Some people, like my friend Les Grobstein, Chicago sports maven, have long turned their noses up at the wide world of tournament poker as a feat of athletic prowess.
After outlasting 500 of the 537 entrants into event #5 of the 2012 Chicago Poker Classic, I can debunk that with certainty.
I cannot drive a golf ball 320 yards, my baseball skills left me in ninth grade, if I ever had any, and I’m just as bad at basketball.
However, like many fans, I was awed by Chris Moneymaker’s victory in the 2003 World Series of Poker Main Event. He was the first Series champ to have won his entry via an online poker site. What little poker experience I had from my high schools days, and later in the occasional friendly, home poker game was enough to spike my interested in Texas Hold ‘Em poker.
I’ll never be able to hit a 90 mph fastball, keep up with a PGA tour player, or beat Derrick Rose one on one, but I can sit down at a poker table and have a chance to outlast a top pro. If I played against Phil Hellmuth twenty-five times, I might take one heads up match from him. I’d need the right combination of cards and some chutzpah, but it could be done.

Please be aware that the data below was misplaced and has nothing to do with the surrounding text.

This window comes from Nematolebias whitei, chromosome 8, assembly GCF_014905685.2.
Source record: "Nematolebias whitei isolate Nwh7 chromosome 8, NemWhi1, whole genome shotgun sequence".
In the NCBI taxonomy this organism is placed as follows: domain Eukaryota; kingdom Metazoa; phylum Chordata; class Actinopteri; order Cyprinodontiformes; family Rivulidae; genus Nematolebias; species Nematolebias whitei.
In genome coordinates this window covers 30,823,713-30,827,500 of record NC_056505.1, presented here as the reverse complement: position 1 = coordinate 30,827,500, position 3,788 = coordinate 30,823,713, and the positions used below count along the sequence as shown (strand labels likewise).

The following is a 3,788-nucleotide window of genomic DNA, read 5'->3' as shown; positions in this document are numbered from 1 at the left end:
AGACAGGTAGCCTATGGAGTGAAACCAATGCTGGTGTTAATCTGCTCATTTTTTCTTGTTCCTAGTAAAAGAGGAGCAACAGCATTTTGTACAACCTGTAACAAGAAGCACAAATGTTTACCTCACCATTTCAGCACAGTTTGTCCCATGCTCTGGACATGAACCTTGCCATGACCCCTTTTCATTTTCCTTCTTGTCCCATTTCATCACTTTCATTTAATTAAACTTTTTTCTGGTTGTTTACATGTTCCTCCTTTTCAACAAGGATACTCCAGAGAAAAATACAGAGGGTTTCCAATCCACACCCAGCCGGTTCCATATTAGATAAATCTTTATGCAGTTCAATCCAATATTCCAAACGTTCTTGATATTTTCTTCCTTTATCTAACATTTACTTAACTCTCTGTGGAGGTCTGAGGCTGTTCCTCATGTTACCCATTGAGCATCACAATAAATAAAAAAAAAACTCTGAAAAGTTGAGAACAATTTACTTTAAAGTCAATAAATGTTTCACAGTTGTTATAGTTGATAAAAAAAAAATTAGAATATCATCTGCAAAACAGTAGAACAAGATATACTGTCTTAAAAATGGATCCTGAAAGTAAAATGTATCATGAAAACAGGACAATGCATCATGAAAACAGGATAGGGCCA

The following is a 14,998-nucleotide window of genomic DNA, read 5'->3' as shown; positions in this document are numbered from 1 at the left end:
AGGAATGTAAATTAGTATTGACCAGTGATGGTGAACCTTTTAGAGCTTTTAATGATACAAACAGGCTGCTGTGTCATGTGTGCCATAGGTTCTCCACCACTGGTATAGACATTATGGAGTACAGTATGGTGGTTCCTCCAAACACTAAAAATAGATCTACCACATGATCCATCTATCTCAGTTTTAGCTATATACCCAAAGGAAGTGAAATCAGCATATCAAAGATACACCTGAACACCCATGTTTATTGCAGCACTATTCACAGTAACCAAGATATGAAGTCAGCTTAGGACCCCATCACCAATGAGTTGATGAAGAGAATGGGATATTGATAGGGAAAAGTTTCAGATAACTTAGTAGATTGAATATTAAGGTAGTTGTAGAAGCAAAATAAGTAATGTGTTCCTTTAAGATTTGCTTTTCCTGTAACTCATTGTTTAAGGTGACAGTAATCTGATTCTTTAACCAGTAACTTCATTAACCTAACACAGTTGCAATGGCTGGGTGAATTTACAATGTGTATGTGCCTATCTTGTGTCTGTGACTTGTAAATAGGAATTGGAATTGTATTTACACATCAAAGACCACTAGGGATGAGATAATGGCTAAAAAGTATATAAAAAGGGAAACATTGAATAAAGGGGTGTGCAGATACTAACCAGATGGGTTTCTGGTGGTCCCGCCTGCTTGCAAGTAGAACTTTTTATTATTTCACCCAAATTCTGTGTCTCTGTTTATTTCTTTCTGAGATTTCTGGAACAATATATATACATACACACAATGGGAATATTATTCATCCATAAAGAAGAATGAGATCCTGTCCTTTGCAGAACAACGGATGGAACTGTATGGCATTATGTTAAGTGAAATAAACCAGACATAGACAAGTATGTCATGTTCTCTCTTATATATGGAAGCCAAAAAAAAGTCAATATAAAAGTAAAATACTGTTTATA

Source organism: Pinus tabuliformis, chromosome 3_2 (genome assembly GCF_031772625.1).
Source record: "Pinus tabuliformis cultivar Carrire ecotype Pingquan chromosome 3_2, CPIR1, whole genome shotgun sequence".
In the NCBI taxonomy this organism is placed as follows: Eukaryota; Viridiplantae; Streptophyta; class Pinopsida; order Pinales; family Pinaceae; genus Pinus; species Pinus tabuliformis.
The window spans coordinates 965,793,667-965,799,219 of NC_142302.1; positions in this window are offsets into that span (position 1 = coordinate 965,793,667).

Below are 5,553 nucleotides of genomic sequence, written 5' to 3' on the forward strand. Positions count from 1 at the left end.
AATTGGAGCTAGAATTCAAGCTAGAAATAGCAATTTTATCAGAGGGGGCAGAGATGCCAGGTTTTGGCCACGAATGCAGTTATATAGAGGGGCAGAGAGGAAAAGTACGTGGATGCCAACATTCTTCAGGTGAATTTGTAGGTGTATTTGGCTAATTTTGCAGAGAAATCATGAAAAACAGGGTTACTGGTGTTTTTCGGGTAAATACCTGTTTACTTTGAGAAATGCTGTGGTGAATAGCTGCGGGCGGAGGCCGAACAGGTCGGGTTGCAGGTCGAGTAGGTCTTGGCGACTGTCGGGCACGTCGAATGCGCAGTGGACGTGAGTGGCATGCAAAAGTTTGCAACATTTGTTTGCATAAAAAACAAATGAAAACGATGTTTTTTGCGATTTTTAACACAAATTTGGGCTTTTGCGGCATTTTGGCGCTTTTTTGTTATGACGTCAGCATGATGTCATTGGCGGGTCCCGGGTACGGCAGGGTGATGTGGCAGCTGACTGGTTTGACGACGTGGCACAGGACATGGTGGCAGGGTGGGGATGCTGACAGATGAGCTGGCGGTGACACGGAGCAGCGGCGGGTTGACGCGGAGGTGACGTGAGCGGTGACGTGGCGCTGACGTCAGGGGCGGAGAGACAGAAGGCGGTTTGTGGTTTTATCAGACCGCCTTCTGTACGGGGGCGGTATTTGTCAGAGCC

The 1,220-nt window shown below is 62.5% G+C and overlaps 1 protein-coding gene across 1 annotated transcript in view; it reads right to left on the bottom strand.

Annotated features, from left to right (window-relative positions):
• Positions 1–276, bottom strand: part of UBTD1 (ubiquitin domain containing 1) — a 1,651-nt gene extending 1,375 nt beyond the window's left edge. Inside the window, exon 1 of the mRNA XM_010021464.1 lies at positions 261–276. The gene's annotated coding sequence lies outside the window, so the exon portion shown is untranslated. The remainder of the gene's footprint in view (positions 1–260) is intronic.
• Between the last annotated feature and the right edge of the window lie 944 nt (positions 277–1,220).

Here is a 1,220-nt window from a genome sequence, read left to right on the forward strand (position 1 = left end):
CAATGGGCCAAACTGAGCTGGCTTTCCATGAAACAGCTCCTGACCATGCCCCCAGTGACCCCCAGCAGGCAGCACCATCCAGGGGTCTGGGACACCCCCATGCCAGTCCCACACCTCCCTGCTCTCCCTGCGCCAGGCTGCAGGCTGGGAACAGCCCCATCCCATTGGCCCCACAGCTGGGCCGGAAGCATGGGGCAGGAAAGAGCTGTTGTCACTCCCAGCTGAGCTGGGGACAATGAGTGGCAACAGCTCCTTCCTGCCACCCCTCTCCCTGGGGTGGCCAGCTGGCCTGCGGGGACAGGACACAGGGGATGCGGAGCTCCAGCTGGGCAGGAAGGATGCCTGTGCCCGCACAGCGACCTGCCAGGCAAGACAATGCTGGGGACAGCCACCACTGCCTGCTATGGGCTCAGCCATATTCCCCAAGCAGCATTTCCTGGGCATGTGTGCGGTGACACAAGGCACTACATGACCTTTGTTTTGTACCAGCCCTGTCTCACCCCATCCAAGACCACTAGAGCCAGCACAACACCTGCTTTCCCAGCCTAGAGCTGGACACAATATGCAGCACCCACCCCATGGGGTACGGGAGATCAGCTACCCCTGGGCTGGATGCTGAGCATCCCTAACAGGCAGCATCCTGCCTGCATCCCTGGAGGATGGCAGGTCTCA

Luck is a factor, but more so are patience, concentration, and paying attention to the little details. Poker has often been described as a “game of people, played with cards.” That is what enables good players to get better reads on their tablemates, and help the decision making process when calling big raises or folding a hand in a crucial situation.